What is a... Clavichord?
Julian Perkins defines and champions this under-rated keyboard instrument
Anybody whose neighbours complain about their keyboard practice could, as Handel did, turn to the clavichord.
Its seemingly soft tones have enchanted musicians from about the fifteenth century, and contemporary composers including Herbert Howells, Stephen Dodgson and Peter Maxwell Davies have written pieces specifically for this Cinderella of the keyboard.
The clavichord’s mechanism is disarmingly simple. Each key lever has a brass blade called a tangent at its end that pushes up against pairs of strings when the key is pressed down. This direct connection with the strings allows the player not only to make dynamic contrasts but also to sustain and control the sound.
Apart from the accordion, the clavichord is unique amongst keyboard instruments in allowing the player some vibrato. Eighteenth-century composers such as Carl Philipp Emanuel Bach, for whom the clavichord was an ideal vehicle for the popular empfindsamer Stil (expressive style), even notated vibrato in their keyboard music.
Clavichords may be fretted or unfretted. In fretted instruments, one pair of strings serves more than one note, at least for part of the compass; in unfretted ones each note has its own pair of strings. Until the early eighteenth-century clavichords were usually fretted, while later ones were frequently unfretted. The range of the clavichord began at around four octaves in the early 15th century but increased to five octaves or more in the 18th century.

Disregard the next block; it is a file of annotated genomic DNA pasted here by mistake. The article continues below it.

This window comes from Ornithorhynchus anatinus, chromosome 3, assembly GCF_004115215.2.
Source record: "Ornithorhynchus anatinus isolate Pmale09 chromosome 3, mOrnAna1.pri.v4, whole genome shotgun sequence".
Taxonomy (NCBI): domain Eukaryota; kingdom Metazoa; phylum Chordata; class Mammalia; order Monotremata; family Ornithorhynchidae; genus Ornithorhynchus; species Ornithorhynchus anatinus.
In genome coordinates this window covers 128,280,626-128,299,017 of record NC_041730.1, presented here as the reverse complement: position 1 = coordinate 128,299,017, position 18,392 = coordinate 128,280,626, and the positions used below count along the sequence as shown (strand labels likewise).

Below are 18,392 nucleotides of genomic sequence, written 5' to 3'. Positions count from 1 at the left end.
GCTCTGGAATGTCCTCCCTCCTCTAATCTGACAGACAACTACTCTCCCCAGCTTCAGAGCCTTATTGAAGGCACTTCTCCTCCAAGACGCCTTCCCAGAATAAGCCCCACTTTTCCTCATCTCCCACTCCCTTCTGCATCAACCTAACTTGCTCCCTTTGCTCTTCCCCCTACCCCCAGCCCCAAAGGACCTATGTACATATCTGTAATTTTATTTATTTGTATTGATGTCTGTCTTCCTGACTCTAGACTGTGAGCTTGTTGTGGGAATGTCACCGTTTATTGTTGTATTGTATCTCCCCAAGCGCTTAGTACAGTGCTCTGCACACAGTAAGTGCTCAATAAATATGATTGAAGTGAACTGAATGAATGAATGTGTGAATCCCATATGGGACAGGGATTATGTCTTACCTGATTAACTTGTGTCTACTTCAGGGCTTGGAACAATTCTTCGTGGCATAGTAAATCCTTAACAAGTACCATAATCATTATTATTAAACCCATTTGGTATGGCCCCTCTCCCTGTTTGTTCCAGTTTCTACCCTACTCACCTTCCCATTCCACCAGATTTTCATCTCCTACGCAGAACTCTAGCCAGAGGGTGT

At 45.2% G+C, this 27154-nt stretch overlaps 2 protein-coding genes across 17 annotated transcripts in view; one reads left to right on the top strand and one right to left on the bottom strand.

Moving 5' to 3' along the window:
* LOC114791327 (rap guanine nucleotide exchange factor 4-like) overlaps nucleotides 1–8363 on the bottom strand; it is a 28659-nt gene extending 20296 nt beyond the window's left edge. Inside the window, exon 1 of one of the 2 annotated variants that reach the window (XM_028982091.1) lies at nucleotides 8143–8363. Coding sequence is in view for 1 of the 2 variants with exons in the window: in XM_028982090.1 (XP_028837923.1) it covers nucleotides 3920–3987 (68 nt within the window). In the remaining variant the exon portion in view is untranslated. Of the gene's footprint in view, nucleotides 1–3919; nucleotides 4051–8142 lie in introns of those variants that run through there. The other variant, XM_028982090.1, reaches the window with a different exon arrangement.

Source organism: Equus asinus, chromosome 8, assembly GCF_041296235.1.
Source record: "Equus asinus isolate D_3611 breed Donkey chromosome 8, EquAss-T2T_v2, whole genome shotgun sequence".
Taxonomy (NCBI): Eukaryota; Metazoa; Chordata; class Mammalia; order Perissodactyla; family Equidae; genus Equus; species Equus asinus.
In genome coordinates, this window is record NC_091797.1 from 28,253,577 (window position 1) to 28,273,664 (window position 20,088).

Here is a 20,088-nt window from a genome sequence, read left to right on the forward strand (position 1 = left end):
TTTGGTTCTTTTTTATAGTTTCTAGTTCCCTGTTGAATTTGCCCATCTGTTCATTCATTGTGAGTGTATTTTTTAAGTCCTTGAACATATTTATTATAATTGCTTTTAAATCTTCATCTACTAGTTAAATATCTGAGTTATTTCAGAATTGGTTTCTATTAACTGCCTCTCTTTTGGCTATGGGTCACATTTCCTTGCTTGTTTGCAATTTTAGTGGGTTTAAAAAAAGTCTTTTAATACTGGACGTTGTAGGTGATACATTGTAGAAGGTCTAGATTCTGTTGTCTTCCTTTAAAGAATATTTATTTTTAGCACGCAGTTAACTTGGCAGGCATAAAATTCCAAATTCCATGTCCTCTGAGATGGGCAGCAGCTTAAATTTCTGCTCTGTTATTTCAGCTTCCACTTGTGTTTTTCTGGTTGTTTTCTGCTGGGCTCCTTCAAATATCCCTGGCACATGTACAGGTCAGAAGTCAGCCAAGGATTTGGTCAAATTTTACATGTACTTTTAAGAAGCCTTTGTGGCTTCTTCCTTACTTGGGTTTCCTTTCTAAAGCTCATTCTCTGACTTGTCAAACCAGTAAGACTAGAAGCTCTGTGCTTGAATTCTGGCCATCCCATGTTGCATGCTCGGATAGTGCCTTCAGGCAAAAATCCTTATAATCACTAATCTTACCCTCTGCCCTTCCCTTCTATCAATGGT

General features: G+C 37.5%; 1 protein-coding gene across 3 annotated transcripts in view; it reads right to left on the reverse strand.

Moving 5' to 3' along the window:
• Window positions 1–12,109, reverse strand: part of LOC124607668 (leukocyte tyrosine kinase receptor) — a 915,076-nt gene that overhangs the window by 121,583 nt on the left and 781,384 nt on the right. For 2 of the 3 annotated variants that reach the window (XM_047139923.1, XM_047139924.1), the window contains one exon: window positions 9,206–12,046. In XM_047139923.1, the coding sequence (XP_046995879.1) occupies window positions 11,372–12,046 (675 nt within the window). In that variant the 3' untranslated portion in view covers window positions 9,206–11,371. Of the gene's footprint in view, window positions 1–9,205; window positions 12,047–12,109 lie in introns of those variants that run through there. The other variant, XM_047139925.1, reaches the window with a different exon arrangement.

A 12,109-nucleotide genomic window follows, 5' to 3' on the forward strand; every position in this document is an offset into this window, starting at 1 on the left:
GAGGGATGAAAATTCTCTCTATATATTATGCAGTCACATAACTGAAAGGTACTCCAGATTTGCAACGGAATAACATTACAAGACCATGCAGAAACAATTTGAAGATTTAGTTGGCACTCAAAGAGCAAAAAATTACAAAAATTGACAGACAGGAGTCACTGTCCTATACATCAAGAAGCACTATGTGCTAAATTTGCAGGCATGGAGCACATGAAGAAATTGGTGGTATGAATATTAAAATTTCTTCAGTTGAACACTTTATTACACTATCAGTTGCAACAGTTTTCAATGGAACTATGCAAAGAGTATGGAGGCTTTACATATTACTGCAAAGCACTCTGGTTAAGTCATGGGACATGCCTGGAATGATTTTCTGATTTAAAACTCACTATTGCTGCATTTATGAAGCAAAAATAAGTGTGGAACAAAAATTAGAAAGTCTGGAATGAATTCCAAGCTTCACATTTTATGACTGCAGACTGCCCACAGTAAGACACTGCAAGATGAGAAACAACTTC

Comparing the rectangular clavichord to the harpsichord is akin to the story of the tortoise and the hare. While the harpsichord has always been the more public, dazzling instrument, it petered out towards the end of the eighteenth century in favour of the fortepiano, while the clavichord, being primarily a quiet personal instrument, continued to be used into the nineteenth century – especially in Scandinavia (Romantic composer Carl Nielsen may even have used one when composing).
Johann Sebastian Bach is reputed to have said that the clavichord was his favourite type of keyboard instrument, and his small-scaled French Suites seem particularly well-suited to it. What better reasons to record these works on the clavichord?